It is only when core value focus is shifted to the broader issues surrounding cultural diversity that it becomes apparent that Accenture’s organisational core values are a means by which its workforce is intended to ‘recognise, value and embrace diversity and inclusion’ (Accenture The Iceberg Principle 2007:para. 4).

By characterising the diversity of its workforce as being both visible (age, race, ethnicity, gender, and physical) and invisible (work experience, marital status, educational background, parental status, income, religious beliefs and affiliations, geographic location, or socioeconomic status), Accenture maintains that the application of its organisational core values fosters an inclusive environment that allows the individual to define a personal response to diversity that is complimentary to the attributes expected of its single model of the good employee. When employed as intended, this sees Accenture mandate the individual is to apply three (stewardship, best people and respect for the individual) of its six organisational core values as a means of demonstrating personal commitment to creating an inclusive bias free business environment.

Accenture strives to attract and retain the best…we create an inclusive environment that’s rich in diversity, acknowledges each individual’s uniqueness and promotes respect, personal achievement and stewardship (Accenture Diversity and Inclusion 2007:para. 1)

Driven by a desire to adopt an owner mentality (stewardship); attract a diverse workforce (best people); and participate in programs to enhance employee satisfaction (respect for the individual) the application of Accenture’s organisational core values in this manner relies heavily upon the desire of its workforce to participate in the creation of an environment founded on a positive approach to relationships with others and where individual differences are valued. Whilst aligned with the work of DuBrin (1998) this approach is premised with the assumption that Accenture’s heterogeneous workforce is willing to subscribe to the organisational core values defined by its founders.

Manifested as an expectation that its workforce will focus on the creation and participation of a culturally diverse workplace, Accenture view the existence of an inclusive workplace as means of measuring the successful adoption of the single model of the good employee based on its organisational core values.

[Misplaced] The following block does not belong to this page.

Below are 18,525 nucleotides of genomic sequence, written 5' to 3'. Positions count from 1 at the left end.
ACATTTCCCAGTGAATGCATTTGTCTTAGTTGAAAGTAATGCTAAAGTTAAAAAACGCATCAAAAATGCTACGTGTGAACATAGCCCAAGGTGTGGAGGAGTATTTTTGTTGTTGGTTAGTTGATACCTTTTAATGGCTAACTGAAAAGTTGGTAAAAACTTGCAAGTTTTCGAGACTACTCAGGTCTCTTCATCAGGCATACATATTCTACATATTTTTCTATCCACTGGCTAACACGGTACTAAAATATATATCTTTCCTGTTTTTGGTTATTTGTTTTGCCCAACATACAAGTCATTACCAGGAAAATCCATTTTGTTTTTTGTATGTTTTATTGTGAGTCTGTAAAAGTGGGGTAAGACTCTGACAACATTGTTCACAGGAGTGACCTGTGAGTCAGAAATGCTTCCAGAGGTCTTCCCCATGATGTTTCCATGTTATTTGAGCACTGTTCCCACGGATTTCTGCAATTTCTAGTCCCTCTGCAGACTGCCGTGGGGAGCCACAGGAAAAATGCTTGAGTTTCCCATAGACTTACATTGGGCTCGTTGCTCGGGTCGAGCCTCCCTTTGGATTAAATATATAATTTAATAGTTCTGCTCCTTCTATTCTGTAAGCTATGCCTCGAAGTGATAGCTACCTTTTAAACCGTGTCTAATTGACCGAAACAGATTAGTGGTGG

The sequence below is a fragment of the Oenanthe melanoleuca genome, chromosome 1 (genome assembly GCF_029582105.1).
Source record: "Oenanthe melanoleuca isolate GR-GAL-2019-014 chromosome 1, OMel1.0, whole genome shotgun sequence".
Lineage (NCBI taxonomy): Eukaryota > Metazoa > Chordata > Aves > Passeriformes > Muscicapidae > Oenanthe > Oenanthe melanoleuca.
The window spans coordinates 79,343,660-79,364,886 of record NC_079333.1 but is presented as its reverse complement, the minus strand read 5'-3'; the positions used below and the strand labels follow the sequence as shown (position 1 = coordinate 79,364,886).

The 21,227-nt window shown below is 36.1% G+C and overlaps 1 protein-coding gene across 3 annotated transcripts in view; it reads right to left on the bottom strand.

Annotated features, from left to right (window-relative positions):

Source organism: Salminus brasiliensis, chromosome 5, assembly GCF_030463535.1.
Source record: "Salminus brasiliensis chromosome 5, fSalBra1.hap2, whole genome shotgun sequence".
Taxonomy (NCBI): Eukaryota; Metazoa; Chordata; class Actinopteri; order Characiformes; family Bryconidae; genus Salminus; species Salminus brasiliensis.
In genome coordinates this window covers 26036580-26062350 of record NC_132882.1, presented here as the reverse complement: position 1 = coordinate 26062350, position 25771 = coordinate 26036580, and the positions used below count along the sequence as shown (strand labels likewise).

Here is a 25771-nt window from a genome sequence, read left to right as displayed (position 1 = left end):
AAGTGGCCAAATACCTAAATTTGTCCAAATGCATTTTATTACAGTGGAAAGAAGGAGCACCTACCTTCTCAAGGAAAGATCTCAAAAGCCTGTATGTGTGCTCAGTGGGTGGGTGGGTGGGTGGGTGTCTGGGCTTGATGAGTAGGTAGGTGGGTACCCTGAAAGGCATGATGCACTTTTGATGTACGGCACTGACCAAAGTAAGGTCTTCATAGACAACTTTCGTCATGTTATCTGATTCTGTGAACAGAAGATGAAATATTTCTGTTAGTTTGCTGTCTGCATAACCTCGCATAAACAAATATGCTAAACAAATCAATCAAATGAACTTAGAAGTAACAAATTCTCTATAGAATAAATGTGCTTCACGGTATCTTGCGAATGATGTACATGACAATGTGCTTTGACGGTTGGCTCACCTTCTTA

Designed to have an impact beyond its procedural sphere of influence, external promotion of culturally diversity extends beyond the corporation due to the recognition that diversity has ‘continued to gain more importance in the marketplace because all companies regardless of industry realise that diversity plays an important part in being able to attract and retain the best talent’ (deJongh 2005:para. 4).

Promoted heavily externally, Accenture’s success at creating a culturally diverse environment is considered key to the development of a workforce who feels affiliated with its organisational core values – a strategy that has helped define a history of successful growth through the acquisition of skills and talents that would otherwise be challenged to attract.

We seek to understand and manage the impact of our actions on our people, clients, alliance partners and the broader communities in which we do business, and we are committed to building mutually beneficial relationships with all these groups (Accenture: Corporate Citizenship, 2007:para. 3)

An organisational characteristic observed by Thomas (1995:329) Accenture’s conscious extension of its cultural diversity management practices externally is driven by two primary objectives; to make known its diversity definition, vision, and strategy; demonstrate commitment to proactively manage cultural diversity through the use of procedural regulation, workforce education and participation in minority advancement and corporate citizenship forums (Inroads 2007).


Publicly, two key elements of Accenture’s operating strategy are cited as being the rationale behind Accenture’s approach to managing a culturally diverse workforce – the enablement of an inclusive environment built upon its organisational core values and a commitment to working and behaving ethically (Accenture Company Overview 2007:para. 5).

An unusual representation of the attributes traditionally associated with cultural diversity (McInnes 2000 online), Accenture’s holistic view of cultural diversity upholds its organisational imperative to ‘learn and adapt the fastest, value collaboration and embrace diversity of thought, style and culture’ (Accenture Inclusion and Diversity 2007:para. 1) whilst remaining aligned to its organisational core values.